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Mexicans Aim at Kenyans in Marathon

April 17, 1998

BOSTON (AP) _ A blast of rain and a Mexican roster led by Dionicio Ceron and German Silva could block Kenya’s quest for an eighth consecutive Boston Marathon victory.

Even without 1997 winner Lameck Aguta, who will not defend his title because he is recuperating from an ambush beating, the Kenyans are the favorites to take the 102nd Boston Marathon. Rain is expected over the weekend and could last into Monday’s race.

``You have to learn to run in all conditions,″ said Kenyan Peter Ndirangu, who has never run in Boston but finished third at Chicago last year in his Marathon debut. ``Even if it is raining, you are ready to fight.″

That leaves the Mexicans. They have never won at Boston, though they had two runners in the top five in 1997 to dent the Kenyan stranglehold. Kenya has won seven times in a row and swept the top five in ’96.

Ceron finished third last year and Silva was right behind _ the only two non-Kenyans in the top seven men’s finishers. Silva thinks that if the Mexicans work as a team as the Kenyans do, they can do even better this year.

``The Kenyans, they run together. It’s psychological,″ Silva said Friday. ``If other racers look around and there’s five Kenyans, then maybe you think you are at a disadvantage. But if you run around your own friends, it gives you confidence.″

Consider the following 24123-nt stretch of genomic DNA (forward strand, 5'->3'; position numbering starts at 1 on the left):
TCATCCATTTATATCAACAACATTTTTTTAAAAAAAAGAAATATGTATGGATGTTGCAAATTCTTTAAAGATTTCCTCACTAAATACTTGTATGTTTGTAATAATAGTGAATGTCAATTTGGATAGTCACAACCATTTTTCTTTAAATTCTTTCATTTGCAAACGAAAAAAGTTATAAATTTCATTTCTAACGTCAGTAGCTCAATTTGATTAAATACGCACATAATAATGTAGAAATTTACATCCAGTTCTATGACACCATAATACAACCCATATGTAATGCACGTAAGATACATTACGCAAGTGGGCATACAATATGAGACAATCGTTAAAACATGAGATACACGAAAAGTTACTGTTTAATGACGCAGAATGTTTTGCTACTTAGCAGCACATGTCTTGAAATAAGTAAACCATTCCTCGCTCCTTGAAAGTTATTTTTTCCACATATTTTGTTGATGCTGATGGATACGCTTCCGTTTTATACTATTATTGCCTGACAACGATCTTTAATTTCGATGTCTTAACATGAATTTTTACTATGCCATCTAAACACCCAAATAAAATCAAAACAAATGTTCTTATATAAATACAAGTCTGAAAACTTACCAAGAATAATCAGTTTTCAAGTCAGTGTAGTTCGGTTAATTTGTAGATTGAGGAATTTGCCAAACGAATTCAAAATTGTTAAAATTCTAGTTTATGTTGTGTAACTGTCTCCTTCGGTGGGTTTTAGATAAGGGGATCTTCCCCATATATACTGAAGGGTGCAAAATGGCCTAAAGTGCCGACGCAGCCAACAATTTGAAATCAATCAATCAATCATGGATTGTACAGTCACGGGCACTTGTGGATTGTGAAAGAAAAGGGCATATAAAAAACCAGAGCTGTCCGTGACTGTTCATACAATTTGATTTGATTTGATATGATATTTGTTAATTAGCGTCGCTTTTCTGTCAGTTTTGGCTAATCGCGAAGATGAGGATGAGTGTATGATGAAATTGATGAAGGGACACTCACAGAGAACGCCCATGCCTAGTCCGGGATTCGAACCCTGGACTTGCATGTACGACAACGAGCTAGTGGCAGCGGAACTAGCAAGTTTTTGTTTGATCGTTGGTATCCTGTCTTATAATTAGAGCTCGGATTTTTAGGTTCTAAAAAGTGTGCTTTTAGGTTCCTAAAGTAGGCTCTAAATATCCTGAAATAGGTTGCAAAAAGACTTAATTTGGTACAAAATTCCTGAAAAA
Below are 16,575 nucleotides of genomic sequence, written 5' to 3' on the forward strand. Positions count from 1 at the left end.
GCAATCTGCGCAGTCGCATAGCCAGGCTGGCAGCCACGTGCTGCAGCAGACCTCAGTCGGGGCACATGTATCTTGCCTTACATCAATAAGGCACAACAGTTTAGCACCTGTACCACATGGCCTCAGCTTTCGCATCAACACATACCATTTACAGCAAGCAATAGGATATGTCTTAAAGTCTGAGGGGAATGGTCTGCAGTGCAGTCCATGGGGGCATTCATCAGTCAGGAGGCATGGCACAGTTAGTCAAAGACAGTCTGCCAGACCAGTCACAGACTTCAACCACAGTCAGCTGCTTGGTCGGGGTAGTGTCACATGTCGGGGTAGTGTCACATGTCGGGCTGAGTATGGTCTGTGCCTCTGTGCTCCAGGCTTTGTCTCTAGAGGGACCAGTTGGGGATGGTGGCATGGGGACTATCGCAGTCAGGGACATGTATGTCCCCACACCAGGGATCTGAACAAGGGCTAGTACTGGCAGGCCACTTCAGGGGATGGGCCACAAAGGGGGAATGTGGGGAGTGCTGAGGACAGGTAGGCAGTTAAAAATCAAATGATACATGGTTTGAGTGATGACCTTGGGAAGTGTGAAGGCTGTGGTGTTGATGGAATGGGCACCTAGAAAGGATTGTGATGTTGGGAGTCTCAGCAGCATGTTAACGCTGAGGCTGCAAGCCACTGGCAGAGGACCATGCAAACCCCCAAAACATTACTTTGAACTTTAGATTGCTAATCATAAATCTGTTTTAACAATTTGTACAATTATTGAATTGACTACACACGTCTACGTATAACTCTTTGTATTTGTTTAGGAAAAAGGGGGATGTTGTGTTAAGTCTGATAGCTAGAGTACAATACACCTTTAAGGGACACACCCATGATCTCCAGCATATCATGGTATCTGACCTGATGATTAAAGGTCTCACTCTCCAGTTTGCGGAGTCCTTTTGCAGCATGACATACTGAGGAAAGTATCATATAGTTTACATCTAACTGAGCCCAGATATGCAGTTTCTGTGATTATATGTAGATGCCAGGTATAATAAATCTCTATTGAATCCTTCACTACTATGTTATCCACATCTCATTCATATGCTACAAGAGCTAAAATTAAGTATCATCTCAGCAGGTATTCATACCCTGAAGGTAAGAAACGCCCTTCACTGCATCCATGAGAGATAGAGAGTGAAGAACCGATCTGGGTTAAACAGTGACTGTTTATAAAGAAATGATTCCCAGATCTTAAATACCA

Among the Kenyans in contention are two former Boston winners, three-time champion Cosmas Ndeti and 1996 winner Moses Tanui; 1997 Boston runner-up Joseph Kamau and ’97 New York winner John Kagwe. Joseph Kimani, last year’s top road racer, is making his marathon debut and Ndirangu and Philip Taurus are debuting in Boston.

After finishing 25 seconds behind Aguta last year, Ceron thinks he found the problem with his performance: He trained only seven weeks, spending much of his time at the office of his clothing factory trying to earn enough to finance his workouts.

``For a Mexican, it’s simple,″ he said. ``We don’t have support. We need (to do) everything for ourself. We do not have the support of the federation. When you have something to do, do it. Because nobody will do anything for you when you finish your race or your career.″

This year, though, Ceron has been running full time for the past three months, leaving his factory to his wife and a business partner. He still goes to the office once a month.

``It’s a big difference for me when I can train all the time,″ he said. ``I am a serious runner again.″

Ceron has been outspoken in his complaints about the lack of support from the Mexican running federation. Silva, a two-time New York Marathon winner, has been able to finance his efforts with prize money and endorsement fees.

``If not, I do not have the money to keep training,″ he said. ``You can’t work. You can’t do two things really good. Either you are a marathon runner or you are something else.″

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